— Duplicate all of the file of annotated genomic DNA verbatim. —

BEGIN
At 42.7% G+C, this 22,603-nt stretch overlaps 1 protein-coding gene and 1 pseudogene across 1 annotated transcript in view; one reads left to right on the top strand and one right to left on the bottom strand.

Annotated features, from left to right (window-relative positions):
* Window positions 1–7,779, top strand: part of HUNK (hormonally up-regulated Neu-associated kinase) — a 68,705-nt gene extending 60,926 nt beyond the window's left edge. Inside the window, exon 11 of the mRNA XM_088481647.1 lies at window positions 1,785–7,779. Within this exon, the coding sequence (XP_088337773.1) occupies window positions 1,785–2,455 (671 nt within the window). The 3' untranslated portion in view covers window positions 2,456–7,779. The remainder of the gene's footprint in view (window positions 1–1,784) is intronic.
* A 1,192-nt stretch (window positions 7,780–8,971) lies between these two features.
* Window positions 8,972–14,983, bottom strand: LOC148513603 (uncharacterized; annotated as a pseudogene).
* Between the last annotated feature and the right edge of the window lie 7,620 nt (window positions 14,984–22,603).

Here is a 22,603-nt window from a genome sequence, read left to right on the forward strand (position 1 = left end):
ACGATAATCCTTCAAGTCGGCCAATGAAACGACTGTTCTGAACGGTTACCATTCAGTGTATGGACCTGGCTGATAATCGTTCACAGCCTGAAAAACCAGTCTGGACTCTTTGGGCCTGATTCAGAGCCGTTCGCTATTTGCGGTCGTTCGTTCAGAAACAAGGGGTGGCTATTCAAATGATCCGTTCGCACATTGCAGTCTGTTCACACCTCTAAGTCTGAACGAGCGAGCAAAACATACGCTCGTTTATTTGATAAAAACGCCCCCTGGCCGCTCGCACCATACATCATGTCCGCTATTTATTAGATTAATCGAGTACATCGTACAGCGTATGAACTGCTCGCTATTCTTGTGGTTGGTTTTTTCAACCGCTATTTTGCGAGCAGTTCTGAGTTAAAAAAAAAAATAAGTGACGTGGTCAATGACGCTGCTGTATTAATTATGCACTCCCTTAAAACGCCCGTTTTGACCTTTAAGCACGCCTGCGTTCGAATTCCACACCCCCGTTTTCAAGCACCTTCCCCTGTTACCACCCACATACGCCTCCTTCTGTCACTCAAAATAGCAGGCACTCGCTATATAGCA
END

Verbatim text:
At 42.7% G+C, this 22,603-nt stretch overlaps 1 protein-coding gene and 1 pseudogene across 1 annotated transcript in view; one reads left to right on the top strand and one right to left on the bottom strand.

Annotated features, from left to right (window-relative positions):
* Window positions 1–7,779, top strand: part of HUNK (hormonally up-regulated Neu-associated kinase) — a 68,705-nt gene extending 60,926 nt beyond the window's left edge. Inside the window, exon 11 of the mRNA XM_088481647.1 lies at window positions 1,785–7,779. Within this exon, the coding sequence (XP_088337773.1) occupies window positions 1,785–2,455 (671 nt within the window). The 3' untranslated portion in view covers window positions 2,456–7,779. The remainder of the gene's footprint in view (window positions 1–1,784) is intronic.
* A 1,192-nt stretch (window positions 7,780–8,971) lies between these two features.
* Window positions 8,972–14,983, bottom strand: LOC148513603 (uncharacterized; annotated as a pseudogene).
* Between the last annotated feature and the right edge of the window lie 7,620 nt (window positions 14,984–22,603).

Here is a 22,603-nt window from a genome sequence, read left to right on the forward strand (position 1 = left end):
ACGATAATCCTTCAAGTCGGCCAATGAAACGACTGTTCTGAACGGTTACCATTCAGTGTATGGACCTGGCTGATAATCGTTCACAGCCTGAAAAACCAGTCTGGACTCTTTGGGCCTGATTCAGAGCCGTTCGCTATTTGCGGTCGTTCGTTCAGAAACAAGGGGTGGCTATTCAAATGATCCGTTCGCACATTGCAGTCTGTTCACACCTCTAAGTCTGAACGAGCGAGCAAAACATACGCTCGTTTATTTGATAAAAACGCCCCCTGGCCGCTCGCACCATACATCATGTCCGCTATTTATTAGATTAATCGAGTACATCGTACAGCGTATGAACTGCTCGCTATTCTTGTGGTTGGTTTTTTCAACCGCTATTTTGCGAGCAGTTCTGAGTTAAAAAAAAAAATAAGTGACGTGGTCAATGACGCTGCTGTATTAATTATGCACTCCCTTAAAACGCCCGTTTTGACCTTTAAGCACGCCTGCGTTCGAATTCCACACCCCCGTTTTCAAGCACCTTCCCCTGTTACCACCCACATACGCCTCCTTCTGTCACTCAAAATAGCAGGCACTCGCTATATAGCA